War and the Muses - Zachary Taylor and "The Old Brown Coat"
One of the most unique characters ever to hold high command in the U. S. Army, Zachary Taylor (1784-1850), was nicknamed “Old Rough and Ready” in the service because of his casual attitude toward dress. To put it bluntly, Taylor dressed like a slob, even when commanding an army in the field. At the Battle of Palo Alto (May 8, 1846) a soldier described his as wearing “a blue-checked gingham coast, blue trousers without and braid, a linen waistcoat and a broad-brimmed straw hat. Neither his horse nor his saddle had any ornament.”
On another occasion, a soldier reported seeing Taylor in “an old oil cloth cap, a dusty green coat, a frightful pair of trousers,” while another soldier recalled seeing him wearing “a loose, unbuttoned blue coat, a check shirt and black tie, broad brimmed planter’s black felt hat with a low crown, boots that slipped down about his calves, and trousers that were never quite stuffed in.”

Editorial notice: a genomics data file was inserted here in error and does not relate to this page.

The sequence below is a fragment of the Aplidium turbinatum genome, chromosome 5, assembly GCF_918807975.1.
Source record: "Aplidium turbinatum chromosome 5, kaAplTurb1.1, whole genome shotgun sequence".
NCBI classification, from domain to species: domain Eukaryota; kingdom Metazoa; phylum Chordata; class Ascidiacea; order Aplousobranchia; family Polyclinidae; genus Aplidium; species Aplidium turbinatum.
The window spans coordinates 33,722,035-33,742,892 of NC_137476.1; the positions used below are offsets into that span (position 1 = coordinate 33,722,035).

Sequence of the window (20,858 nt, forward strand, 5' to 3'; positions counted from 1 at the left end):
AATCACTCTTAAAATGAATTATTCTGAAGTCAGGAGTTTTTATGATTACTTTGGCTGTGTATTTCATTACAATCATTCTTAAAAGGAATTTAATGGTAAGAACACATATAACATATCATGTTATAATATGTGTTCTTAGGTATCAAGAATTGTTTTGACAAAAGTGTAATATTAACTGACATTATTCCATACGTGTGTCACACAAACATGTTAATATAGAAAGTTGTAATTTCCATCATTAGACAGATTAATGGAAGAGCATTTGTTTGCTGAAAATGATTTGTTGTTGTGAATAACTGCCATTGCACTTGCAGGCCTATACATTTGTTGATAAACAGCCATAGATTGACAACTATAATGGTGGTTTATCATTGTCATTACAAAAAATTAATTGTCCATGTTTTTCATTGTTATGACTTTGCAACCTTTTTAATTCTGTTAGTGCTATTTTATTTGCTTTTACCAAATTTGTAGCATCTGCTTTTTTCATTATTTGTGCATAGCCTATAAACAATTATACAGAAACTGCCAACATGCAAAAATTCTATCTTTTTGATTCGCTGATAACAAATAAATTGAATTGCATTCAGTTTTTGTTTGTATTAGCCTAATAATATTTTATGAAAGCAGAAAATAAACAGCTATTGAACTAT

At the Battle of Buena Vista (February 22-23, 1847), Taylor was sporting a disreputable brown swallow tail coat against the chill. During the fighting, the coat was reportedly pierced by a bit of Mexican grape-shot. Taylor, who was not injured, remained calm, which elicited favorable comment.
Soon afterwards, “a poetical genius of the highest order . . . apostrophized the
circumstance" in a short poem that saw some circulation in the press.
The Old Brown Coat.
Zachary Taylor was a brave old feller,
Brigadier-general, A, Number 1.
He fought twenty thousand Mexicanos;
In the thickest of the fight old Zachary appear-ed,
The shot flew about him as thick as any hail,
And the only injury he there received,
Was a compound fracture of his brown coat tail.
Taylor’s carelessness about appearances even extended to his "charger"; unlike most generals, who rode large, handsome steeds, Taylor often went into battle riding a mule, which was just as well, since he was a poor horseman, once being described as looking "like a toad" when on horseback.